The Effects of Oral Contraceptive Use on Ligamentous Injury Incidence in Females: A Potential for Prevention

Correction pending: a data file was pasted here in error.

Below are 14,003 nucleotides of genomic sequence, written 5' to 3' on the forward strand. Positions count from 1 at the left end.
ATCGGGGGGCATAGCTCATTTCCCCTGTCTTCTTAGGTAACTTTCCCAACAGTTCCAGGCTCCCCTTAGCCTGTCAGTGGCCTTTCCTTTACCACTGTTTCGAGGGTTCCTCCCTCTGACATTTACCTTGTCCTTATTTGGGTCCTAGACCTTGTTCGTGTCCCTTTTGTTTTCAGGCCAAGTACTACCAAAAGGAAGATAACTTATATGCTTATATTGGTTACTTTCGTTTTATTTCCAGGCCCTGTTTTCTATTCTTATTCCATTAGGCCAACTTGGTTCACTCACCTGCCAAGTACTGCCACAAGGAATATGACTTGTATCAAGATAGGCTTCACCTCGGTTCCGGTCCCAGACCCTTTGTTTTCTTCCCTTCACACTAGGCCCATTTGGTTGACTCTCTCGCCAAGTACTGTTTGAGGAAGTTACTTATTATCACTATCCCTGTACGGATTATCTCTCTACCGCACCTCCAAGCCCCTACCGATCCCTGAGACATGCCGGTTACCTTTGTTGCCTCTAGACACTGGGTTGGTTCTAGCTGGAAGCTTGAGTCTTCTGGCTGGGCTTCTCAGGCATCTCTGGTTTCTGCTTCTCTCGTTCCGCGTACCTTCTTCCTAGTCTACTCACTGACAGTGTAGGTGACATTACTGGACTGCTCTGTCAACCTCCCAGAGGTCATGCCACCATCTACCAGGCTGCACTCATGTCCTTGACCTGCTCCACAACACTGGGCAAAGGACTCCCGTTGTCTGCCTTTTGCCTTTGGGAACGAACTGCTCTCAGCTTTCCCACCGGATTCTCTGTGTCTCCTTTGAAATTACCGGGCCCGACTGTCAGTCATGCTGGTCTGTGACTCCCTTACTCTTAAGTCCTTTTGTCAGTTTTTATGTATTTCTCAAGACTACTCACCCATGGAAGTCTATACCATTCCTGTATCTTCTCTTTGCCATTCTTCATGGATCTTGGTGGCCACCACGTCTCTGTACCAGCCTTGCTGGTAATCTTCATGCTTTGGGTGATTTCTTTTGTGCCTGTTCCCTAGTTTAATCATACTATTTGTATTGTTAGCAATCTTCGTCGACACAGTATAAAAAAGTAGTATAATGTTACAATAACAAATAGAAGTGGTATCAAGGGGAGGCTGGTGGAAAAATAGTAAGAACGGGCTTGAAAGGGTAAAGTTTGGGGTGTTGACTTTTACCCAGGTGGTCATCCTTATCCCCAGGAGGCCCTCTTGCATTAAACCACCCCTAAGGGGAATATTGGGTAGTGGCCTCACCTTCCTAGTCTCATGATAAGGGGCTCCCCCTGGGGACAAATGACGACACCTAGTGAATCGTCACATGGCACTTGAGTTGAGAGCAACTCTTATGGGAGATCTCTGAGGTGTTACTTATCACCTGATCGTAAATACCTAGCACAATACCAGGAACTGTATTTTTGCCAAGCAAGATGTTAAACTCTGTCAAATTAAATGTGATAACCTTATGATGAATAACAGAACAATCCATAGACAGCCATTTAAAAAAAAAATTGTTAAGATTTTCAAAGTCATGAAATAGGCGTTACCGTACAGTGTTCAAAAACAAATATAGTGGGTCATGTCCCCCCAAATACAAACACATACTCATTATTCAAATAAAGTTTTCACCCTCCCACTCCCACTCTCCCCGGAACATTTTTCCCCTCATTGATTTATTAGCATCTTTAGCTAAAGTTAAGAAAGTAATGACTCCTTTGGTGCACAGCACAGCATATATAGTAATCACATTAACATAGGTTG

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Female athletes have higher incidence of anterior cruciate ligament (ACL) injury compared to males among sports requiring lower limb agility such as soccer and basketball. Often blamed on sex differences in biomechanics and neuromuscular control, current literature has failed to demonstrate specific mechanisms capable of explaining sex-related differences injury rates. Consequentially, techniques intended to prevent ACL injury in female athletes, primarily strength and conditioning programs, have yielded mixed results. Alternatively, sex hormone differences between the sexes, specifically serum estrogen levels, appears to be an underlying cause for differences in ACL injury rates. In relation to the menstrual cycle, female athletes sustain more ACL injuries than expected during the first 14 days of the cycle (follicular and ovulatory phases) and less injuries than expected during the last 14 days (luteal phase). Increased serum estrogen levels increase ACL laxity and potentially are to blame for an increased injury risk. Estrogen receptors located within human ACL fibroblasts, when activated, decrease collagen production, which leads to decreased ligament strength and increased laxity. Estrogen levels and knee joint laxity are greatest during the phases of the menstrual cycle in which ACL injury is over-represented. In theory, a reduction in serum estrogen levels should increase and stabilize ACL strength in females, potentially reducing injury risk. Hormonal contraceptives, through their negative feedback function, reduce estrogen levels. We hypothesize that females using oral contraceptives (OCs) will have lower rates of ACL injury compared to nonusers. To assess this relationship we performed a case-control study using national commercial insurance claims data. Cases were defined as females undergoing ACL reconstruction and OC use was determined from a 12 month history of OC prescription fulfillment previous to reconstruction or matched index date. We found that in females aged 15-19 years, the ages with the highest ACL injury incidence, OC users were 18% less likely to undergo ACL reconstruction than OC nonusers. This is the first evidence suggesting protection from injury among OC users and it creates a foundation for future prospective efforts. We conclude that OC use may help prevent ACL injury in specific female populations.